Credit control

Accounts are associated with credit control rules.

Rules are configured in Credit control under Accounts Receivable in the main section of the Configuration and Tools page.

Set an action under Expiry Action on the Payments tab. Set the Stationery to the stationery document created previously.

Tip: Only take action on accounts with an invoice in the last nn days is used to avoid asking account holders who no longer have active subscriptions to update their credit card details.

Figure: An example credit control Automatic Payment configuration tab

Screenshot showing a credit control Payments configuration tab.
Note: In the following example 20 days before expiry means 20 days before the end of the month. 20 is commonly used as the customer is most likely to have just received or is just about to receive their new card. If you set the period higher, the customer is more likely to forget to update their details. A lower number of days increases the risk of a payment failure before the customer responds to the warning.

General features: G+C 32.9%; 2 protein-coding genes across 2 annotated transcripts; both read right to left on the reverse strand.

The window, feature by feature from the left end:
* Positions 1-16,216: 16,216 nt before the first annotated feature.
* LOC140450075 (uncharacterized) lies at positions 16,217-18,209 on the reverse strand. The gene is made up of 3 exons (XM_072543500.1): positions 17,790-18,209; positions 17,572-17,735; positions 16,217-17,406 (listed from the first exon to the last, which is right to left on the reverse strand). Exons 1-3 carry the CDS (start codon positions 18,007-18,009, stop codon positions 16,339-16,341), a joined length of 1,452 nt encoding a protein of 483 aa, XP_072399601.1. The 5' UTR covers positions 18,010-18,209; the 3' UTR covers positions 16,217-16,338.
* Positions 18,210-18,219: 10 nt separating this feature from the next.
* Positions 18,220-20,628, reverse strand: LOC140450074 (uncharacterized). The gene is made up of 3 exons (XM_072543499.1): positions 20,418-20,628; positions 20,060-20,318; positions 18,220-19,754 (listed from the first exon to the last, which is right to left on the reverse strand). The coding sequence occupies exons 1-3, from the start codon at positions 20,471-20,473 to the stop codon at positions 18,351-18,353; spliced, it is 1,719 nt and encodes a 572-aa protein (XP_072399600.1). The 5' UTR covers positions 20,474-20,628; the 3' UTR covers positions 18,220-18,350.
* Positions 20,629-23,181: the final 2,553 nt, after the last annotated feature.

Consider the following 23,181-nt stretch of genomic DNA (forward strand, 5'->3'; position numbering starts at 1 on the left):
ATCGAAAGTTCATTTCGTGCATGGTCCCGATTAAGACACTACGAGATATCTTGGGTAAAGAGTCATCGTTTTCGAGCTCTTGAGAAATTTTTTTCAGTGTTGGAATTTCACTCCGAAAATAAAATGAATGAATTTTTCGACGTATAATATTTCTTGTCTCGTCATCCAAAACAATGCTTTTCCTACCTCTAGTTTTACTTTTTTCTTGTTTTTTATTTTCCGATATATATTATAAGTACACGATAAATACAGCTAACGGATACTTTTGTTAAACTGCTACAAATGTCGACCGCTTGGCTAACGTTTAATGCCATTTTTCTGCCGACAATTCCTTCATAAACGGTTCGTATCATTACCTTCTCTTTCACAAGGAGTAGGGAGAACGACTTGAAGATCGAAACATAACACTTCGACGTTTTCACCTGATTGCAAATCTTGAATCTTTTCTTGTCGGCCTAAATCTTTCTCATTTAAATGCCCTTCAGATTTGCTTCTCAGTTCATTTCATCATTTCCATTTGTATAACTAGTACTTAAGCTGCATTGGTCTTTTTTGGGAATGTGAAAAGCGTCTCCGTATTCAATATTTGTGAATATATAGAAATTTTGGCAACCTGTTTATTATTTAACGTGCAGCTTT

You can add additional expiry warnings by clicking New expiry action. This gives you the ability to associate a subsequent action with a different email message. For example, WARNING - ... you may have missed our previous email regarding your credit card expiry ....

Figure: An example credit card expiry warning action configuration window

Screenshot showing a credit card expiry warning action configuration window.

Enabling Batch Dispatch will hold warnings in a queue so they can be reviewed before being manually released. This is useful when first implementing the warning process. This checkbox can be cleared once the process is established.

Calculating the expiry warning

The expiry warning mechanism triggers as cards meet the days before expiry criteria set in the expiry action.

For example, if the days before expiry is 20 and a card will expire in August, then the calculation is 31 days minus 20 days, producing a result of the August 11th. This task runs at night so, in this example, the calculation occurs on the night of the 11th and is ready for dispatch on the 12th.  Experience shows a result on the 13th, so there is a one day difference in what might be expected.